Thomas Lumley at Stats Chat blogs:
In an earlier post I looked at male youth suicide rates in the US before and after the drinking age was raised in July 1984, and said that expecting a decrease in road deaths made sense. It does make sense, but it seems that it didn’t happen in the US. …
The graph shows road deaths per 100,000 people by age group (from CDC), and there isn’t anything prominent that happens in 1984 or 1985. The pattern is pretty much the same for ages 15-19, 20-24, and 25-34. The younger two groups would have been affected by the law (with its supporters usually arguing that the youngest of the groups is the real target) and the oldest group would not have been affected. You can think of all sorts of explanations for why a difference might not have been seen (for example, the US is bad at detecting and deterring drunk drivers), but the data has to be disappointing to people who want a change in the drinking age.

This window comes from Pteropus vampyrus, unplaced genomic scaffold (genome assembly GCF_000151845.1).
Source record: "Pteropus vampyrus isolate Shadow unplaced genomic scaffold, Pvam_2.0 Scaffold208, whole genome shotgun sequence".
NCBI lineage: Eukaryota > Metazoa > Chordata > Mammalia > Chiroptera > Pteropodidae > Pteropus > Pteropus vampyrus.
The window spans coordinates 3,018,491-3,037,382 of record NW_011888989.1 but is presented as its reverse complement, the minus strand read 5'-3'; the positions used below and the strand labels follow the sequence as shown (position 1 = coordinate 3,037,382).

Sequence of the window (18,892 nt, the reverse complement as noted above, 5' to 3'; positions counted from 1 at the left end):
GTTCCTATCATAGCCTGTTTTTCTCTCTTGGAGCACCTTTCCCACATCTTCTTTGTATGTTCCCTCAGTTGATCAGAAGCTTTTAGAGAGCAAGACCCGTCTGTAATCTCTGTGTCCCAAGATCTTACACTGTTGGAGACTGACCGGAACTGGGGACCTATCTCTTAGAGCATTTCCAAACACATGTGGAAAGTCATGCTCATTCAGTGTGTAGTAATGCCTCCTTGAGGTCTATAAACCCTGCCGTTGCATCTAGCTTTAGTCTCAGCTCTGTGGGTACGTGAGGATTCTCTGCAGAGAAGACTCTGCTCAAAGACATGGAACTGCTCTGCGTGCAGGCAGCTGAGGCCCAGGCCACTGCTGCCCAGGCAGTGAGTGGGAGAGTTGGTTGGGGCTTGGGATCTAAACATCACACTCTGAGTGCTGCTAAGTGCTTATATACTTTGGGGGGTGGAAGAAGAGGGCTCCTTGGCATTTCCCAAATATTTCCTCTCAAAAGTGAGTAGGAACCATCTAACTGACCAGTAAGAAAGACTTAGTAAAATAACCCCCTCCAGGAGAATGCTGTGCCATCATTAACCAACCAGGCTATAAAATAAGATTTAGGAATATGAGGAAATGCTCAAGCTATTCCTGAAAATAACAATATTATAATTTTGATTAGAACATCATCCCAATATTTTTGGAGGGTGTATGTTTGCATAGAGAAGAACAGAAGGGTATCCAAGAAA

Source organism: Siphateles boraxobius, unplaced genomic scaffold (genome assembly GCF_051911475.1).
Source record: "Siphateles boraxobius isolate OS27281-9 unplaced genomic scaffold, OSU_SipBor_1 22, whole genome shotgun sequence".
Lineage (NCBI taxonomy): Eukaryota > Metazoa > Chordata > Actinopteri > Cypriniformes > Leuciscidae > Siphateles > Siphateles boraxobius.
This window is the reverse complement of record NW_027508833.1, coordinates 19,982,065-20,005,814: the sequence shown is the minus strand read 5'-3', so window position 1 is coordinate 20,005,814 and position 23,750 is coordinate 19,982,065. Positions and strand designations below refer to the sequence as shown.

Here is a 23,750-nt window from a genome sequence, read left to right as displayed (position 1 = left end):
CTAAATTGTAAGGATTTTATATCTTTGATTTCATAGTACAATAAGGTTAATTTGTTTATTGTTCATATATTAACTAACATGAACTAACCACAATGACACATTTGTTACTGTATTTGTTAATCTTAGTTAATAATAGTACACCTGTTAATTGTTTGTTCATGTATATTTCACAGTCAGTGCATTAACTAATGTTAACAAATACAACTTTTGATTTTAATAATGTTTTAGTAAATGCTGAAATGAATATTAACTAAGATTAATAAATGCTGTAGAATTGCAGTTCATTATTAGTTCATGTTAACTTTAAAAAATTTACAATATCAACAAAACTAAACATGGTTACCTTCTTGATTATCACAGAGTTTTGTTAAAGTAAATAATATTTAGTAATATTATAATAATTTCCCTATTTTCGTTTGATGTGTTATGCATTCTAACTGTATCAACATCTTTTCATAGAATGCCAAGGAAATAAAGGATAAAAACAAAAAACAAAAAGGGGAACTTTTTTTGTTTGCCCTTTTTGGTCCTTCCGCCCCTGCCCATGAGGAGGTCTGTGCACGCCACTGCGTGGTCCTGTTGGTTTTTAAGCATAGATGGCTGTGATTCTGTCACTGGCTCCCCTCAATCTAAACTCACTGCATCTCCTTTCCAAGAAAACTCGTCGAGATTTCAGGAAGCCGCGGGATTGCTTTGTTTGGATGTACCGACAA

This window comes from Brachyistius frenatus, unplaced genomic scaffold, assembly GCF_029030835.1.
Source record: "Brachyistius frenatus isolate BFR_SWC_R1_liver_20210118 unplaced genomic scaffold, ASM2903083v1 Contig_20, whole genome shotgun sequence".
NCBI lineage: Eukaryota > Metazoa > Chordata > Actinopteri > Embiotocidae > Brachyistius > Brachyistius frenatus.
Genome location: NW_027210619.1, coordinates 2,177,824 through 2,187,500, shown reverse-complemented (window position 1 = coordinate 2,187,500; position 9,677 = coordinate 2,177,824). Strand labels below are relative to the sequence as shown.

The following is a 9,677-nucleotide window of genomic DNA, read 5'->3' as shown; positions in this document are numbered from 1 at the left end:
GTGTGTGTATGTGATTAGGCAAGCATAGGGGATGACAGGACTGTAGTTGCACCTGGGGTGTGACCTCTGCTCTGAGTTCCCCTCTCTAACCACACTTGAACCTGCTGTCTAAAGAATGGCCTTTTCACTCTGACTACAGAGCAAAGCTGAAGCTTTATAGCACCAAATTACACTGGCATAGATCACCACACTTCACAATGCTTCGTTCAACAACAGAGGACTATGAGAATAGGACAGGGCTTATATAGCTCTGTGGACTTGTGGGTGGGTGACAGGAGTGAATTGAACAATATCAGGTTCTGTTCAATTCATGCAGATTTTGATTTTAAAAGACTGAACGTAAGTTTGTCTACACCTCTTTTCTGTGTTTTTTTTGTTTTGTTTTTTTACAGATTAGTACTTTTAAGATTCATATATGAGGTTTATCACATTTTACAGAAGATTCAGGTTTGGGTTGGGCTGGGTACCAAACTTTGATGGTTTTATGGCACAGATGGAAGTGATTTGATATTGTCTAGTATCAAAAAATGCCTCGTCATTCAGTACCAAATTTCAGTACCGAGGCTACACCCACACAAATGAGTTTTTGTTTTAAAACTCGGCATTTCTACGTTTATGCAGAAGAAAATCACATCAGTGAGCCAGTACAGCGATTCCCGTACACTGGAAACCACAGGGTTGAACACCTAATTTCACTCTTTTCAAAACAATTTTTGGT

The move in New Zealand to go to a split age may, in my view, increase the road toll. Why? Well 18 and 19 year olds will no longer be legally able to purchase some alcohol at an off-licence and take it home to drink. They will be forced to head out to bars to drink.
Now in Wellington this might not lead to an increase in drink driving, as it is such a compact city. But in Auckland it could well do so, and in more rural areas, I think is highly likely to. A split age will send out some bad incentives.Tags: drinking age